We obtained data from the UK Data Archive[14] and used STATA v.9[15] for analysis. We extracted self reported data on whether and how heavily mothers' had smoked at the start of pregnancy, and if and when, their habits had changed during this pregnancy. Similar data were also available for women's partners. These data were used to allocate cohort women to the following categories reflecting tobacco smoke exposure during pregnancy: i) no tobacco smoke exposure, ii) maternal active smoking at any point during pregnancy and iii) environmental tobacco smoke (ETS) exposure. ETS exposure was defined as occurring when a woman who did not smoke at all whilst pregnant had a partner who reported smoking during the pregnancy. This definition will underestimate total ETS exposure as, for example, occupational exposures were not assessed. We also derived variables with the following categories to indicate the amount smoked by women and their partners: non-smokers, smoking 1–10, 11–20 and over 20 cigarettes daily. Women without a partner and who did not smoke were defined as having no ETS exposure for analysis.

Birth weight data were obtained during interviews with parents (usually mothers) and 90% of recalled birth weights were validated from Parent Held Child Health Records (PHCHR) which the majority of the cohort used [16]. Gestational age at birth was derived from women's reported estimated date of delivery and their infants' birth dates (also validated from PHCHR). Finally, we extracted data on the following variables that are associated with birth weight[4] and/or shortened gestation [7] and had the potential to act as confounders: maternal age, body mass index at the start of pregnancy, ethnicity, educational level, income, gestational diabetes, alcohol intake and parity (number of previous live births).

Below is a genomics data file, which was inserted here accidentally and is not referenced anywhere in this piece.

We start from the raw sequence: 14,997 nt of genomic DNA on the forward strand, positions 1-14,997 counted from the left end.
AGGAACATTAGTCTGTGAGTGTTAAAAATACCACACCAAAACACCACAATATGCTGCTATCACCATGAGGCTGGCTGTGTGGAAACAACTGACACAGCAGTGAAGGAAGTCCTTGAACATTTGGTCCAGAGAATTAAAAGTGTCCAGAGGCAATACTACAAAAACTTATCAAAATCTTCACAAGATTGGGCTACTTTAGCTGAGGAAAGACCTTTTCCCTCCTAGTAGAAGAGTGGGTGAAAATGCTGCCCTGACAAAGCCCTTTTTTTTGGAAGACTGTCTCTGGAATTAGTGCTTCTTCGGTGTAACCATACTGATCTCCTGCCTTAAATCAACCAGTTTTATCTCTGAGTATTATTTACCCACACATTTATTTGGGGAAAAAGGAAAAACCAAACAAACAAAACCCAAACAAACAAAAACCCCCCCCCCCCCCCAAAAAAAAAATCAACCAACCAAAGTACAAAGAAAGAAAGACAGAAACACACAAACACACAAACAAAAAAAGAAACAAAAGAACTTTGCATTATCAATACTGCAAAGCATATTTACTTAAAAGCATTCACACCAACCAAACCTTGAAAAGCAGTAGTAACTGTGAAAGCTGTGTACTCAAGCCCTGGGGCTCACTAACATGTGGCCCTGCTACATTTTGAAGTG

The MCS survey participants were sampled by electoral ward, and using a weighted sampling strategy to ensure that that the sample was representative of all four UK countries and achieved higher than average numbers of respondents from economically-deprived areas and ethnic minorities. The MCS survey is thus a disproportionately stratified and clustered sample, and we used STATA survey to allow for clustering and for the weighted sampling to produce unbiased estimates of effect.